- General discussion of development of literary voice – seems like “free indirect style” is a reasonable default choice.
- Point about the blending of character and authorial voice in narrative; often a single word is effective at utilising one or the other in context.
Quoting a series of useful aphorisms:
- “Good prose favours the telling and brilliant detail.”
- “Good prose privileges a high degree of visual noticing.”
- “Good prose maintains an unsentimental composure.”
- “Good prose knows how to withdraw, like a good valet, from superfluous commentary.”
- “Good prose judges good and bad neutrally.”
- “Good prose seeks out the truth, even at the cost of repelling us.”
More general notes:
- It’s all about Flaubert, apparently.
- Notice mixing of temporal lengths – “time signatures” instants mingled with longer activities can make for effective description.
- Selection of detail – life itself is not literary because there is no concern about how to get detail on to the page. Reminiscent of thoughts about simulations of ever finer detail.
- “Our memories are aesthetically untalented.”
- Virtuous cycle of noticing: life ⇄ noticing ⇄ literature
- Concept of fictional “thisness”, in substance and specificity
- Potential aphorism along the lines of “richness of detail, not of style”
- “Let that frown alone” – don’t over-explain details; let readers invent their own interpretation
- Leave the reader free to assume.
On to characterisation:
- “apprentice novels” have a tendency to “describe photographs” – describing motion is better.
- “few brushstrokes” can depict a character in motion vividly enough
- harsh disagreement with idea that characters should be likeable (I agree – ban totally likeable characters!)
- lengthy, unhelpful philosophical pondering
- useful disagreement with forster about flat vs round characters
- transparent vs opaque or even better mysterious might be a better spectrum
- surprise could be a good single quality to assess quality of characterisation
- interesting analysis of story of David in the Old Testament (meta-surprise in analysis of surprise in characterisation)
Development of characterisation:
- key development is presentation of psychological motivation
- potential elevation of characterisation over plot (yet it seems the majority of readers prioritise latter over former?)
- difficulty for author of creating “free characters”, i.e. plot never seems truly driven by characterisation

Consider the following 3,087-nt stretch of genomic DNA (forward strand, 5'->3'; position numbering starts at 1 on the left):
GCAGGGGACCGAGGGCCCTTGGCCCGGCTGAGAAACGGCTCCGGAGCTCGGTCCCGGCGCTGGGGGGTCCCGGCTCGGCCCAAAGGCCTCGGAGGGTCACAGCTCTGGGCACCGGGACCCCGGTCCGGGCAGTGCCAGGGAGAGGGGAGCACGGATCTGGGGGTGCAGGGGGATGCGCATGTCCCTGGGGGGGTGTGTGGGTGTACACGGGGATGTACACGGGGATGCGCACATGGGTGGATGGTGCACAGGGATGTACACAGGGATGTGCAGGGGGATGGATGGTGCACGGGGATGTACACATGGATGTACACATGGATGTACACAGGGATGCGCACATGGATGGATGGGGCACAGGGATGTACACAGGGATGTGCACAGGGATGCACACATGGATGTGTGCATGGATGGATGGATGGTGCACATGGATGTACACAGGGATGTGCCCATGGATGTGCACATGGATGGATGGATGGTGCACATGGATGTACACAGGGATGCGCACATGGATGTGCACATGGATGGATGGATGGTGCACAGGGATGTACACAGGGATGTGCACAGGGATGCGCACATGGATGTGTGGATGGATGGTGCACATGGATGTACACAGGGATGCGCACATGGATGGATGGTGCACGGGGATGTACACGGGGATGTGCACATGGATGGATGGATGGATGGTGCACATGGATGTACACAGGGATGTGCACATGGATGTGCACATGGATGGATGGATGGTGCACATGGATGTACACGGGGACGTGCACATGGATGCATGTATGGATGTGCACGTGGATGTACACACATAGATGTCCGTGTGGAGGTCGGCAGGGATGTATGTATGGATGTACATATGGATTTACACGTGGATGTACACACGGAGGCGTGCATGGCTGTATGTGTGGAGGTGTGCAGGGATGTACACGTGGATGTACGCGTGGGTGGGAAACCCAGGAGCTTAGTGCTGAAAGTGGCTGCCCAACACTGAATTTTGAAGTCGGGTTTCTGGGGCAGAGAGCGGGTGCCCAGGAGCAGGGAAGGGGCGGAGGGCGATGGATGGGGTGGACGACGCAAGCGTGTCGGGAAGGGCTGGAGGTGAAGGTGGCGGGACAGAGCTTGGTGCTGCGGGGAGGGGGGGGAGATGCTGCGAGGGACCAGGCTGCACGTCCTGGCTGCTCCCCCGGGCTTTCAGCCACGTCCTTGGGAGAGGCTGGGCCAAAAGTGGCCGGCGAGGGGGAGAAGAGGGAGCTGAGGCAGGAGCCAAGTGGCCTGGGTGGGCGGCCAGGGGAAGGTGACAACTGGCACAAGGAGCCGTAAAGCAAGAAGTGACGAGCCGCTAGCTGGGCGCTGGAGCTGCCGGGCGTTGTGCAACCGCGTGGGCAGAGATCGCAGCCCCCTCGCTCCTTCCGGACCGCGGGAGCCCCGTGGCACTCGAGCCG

- “explore characterological relativity”
- Interesting point about how earlier novels featured revelation and surprise in plot; revelation and surprise in character is a feature of later novels
- This leads to less chronological narrative in novels
- Point that non-chronological characterisation is how we experience characterisation in real life
Sympathy, point of view
- Discussion about relationship between function or value of fiction, sympathy and sympathy within fiction.
- More examples of effectiveness of free indirect style in Atonement.
- Novels need not provide answers, only ask the right questions (except to the Dramatic Question, presumably – but this point is about philosophy).
- Observations on effective style, “cannot be improved”
- One small idea to make metaphors more effective – re-attach the linked list of the metaphor on to a new target, e.g. “the crops wave” -> “the day waves”
- “In the morning he did nothing, and in the afternoon he wrote up what he did in the morning” – seems there’s a consistent structure of joke here that is self-referential in a destructive way like an ouroboros (an ouroboros joke I guess). “Two brain cells, one’s lost and the other’s looking for it” is similar. “He had two beers, one to build up to the second and the second to take the edge off the first.” as a crappy off-the-top-of-my-head example.
- Was reminded to include scent and fragrance in place descriptions.
- Good style can articulate for the reader / make the reader more articulate about a recognised experience
- Point that more sophisticated writing may make use of multiple registers (“the highish ‘Father’ and the lower ‘Pop’”), whereas “slick genre fiction” tends to stick with one.
- Commonly an inappropriately high register can be used to mock pompous or silly characters.
- Mixed metaphors are underrated.
- Principle of effective metaphor is extremes of the elements – combine distant concepts for an effective metaphor
Truth, Convention, Realism
The machinery of realism:
- Wonderful passage from Cyril Connolly in 1935 excoriating unbearable cliches in fiction that must be “slaughtered”
- Realism as a literary grammar of bourgeois reading
- “Commcercial realism” and “reassuring realism”